Caring for a Pet Frog

If you are looking for a unique pet, but have limited space and time, a frog may be a good choice for you. Frogs can be a great match for the right person, but are definitely not the right pet for everyone. Your local vet Beaverton goes over some of the basics of caring for these cute little amphibians in this article.

Choosing A Frog

There are many species of frogs commonly sold as pets, with the African dwarf frog being arguably the most popular. Some other popular choices are the Pacman Frog, the White’s Tree Frog, and Oriental fire-bellied toads. Avoid poisonous frogs, as they are most definitely not for beginners, and are often illegal. You should also never capture wild frogs as pets, because many species are endangered. Some areas have legal restrictions on owning various types of frogs, so your best bet is to see what options your local pet stores offer.


Different types of frogs have different requirements as far as habitat, but in most cases, an aquarium will be the best choice. Some frogs, such as the African dwarf frog, are aquatic, while others are terrestrial. Be sure to thoroughly research your frog before purchasing it and setting up its new home. Another thing to keep in mind is your frog’s full adult size. A pixie frog, for example, despite its rather misleading name, can grow to be about eight inches long!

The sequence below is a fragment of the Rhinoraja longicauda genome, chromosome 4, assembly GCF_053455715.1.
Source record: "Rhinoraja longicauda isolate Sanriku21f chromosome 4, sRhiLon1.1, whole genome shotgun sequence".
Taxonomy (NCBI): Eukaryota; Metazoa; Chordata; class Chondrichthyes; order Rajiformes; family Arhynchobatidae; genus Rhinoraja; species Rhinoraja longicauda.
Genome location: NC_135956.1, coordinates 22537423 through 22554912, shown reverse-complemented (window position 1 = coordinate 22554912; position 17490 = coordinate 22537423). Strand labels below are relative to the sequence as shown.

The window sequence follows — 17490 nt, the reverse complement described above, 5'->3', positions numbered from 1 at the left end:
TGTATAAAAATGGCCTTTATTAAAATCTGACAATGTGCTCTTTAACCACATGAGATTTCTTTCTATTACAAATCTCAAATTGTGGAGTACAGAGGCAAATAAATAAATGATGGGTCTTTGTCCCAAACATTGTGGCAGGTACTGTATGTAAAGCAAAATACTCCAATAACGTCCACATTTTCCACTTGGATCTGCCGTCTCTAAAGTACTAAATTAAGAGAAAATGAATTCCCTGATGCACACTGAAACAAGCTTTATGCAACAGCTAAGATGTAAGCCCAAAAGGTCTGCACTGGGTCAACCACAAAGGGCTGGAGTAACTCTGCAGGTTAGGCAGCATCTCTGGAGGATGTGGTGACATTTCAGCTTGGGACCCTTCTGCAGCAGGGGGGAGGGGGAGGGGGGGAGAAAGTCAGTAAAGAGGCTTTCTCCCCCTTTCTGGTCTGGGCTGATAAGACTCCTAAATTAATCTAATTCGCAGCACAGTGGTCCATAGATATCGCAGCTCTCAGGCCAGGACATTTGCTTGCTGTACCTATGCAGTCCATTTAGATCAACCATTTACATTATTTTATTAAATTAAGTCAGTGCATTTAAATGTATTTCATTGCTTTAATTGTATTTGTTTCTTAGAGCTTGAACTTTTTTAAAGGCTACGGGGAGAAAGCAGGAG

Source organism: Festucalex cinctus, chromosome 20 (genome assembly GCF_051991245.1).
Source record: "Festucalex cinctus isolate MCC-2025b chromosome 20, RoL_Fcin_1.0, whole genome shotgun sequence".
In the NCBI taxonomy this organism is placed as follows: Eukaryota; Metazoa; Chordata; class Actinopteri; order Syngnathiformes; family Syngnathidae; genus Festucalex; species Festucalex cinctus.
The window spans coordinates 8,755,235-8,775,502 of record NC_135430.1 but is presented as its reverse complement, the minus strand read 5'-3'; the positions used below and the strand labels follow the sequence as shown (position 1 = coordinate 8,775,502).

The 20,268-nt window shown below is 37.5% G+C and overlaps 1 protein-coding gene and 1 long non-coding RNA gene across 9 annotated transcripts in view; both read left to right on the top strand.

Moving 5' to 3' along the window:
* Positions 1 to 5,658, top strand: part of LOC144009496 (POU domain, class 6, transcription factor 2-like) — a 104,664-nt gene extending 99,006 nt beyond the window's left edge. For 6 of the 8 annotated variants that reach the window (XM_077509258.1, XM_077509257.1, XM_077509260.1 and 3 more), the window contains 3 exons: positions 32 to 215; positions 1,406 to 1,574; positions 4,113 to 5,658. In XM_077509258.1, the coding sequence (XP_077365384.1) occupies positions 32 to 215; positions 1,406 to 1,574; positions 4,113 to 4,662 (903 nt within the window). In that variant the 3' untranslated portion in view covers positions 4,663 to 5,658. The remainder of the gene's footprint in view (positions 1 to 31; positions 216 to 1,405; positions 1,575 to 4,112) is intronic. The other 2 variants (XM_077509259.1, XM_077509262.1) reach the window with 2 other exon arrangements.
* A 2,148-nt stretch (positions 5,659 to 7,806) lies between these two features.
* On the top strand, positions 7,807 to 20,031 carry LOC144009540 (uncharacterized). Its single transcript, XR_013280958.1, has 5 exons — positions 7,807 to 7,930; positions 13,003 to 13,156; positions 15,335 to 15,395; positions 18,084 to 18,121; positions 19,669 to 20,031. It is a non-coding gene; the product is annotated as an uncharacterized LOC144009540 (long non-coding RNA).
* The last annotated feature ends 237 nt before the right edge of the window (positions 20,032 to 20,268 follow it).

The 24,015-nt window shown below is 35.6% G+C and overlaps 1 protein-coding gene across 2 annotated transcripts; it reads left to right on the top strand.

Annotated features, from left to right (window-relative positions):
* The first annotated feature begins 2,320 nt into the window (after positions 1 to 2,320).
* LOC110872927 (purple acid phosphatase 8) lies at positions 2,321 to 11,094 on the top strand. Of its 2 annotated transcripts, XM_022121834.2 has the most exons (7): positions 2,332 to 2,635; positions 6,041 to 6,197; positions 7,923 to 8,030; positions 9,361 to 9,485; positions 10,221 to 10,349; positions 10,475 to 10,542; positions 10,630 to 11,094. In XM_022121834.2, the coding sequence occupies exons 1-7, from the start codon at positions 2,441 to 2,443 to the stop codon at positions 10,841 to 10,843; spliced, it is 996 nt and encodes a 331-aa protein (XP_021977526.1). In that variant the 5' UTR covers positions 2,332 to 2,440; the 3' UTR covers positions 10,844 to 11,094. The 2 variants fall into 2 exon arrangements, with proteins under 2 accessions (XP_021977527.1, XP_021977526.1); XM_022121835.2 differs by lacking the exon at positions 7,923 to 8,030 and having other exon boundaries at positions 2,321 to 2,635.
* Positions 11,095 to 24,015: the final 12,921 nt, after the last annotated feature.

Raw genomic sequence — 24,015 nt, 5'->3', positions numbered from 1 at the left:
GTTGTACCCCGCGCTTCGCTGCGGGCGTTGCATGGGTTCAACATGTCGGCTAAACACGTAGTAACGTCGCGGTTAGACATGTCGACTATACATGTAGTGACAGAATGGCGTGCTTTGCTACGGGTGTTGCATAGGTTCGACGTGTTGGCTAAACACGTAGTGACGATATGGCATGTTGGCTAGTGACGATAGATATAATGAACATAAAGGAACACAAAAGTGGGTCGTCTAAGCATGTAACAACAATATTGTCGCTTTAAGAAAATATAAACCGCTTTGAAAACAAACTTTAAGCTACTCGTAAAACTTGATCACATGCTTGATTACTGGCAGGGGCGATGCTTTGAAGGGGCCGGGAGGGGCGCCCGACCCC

Feeding a pet frog is not something for the squeamish, so if you despise handling live insects, you may want to rethink your choice of pet. Generally, frogs will eat crickets, worms, and other squiggly things. Larger frogs will need larger critters to eat, so if you get a big frog, you may need to feed your pet goldfish, guppies, or even mice. Even if you’ve got a strong enough stomach for giving your pet creepie crawlies at lunchtime, you’ll need to consider options for what will happen if you go on vacation. If you don’t have friends or family members who are up to the task of frog sitting, you might find yourself in a bit of a bind.

Entertainment Factor

One thing about frogs that often disappoints new owners is that frogs, especially the most interesting looking ones, don’t really do much. If you’re looking for an interactive, fun pet, a frog may not be the best choice for you.


Just like any other pet, a frog does require commitment. Many people are surprised to find that frogs live much longer than expected, with some species living well over a decade.

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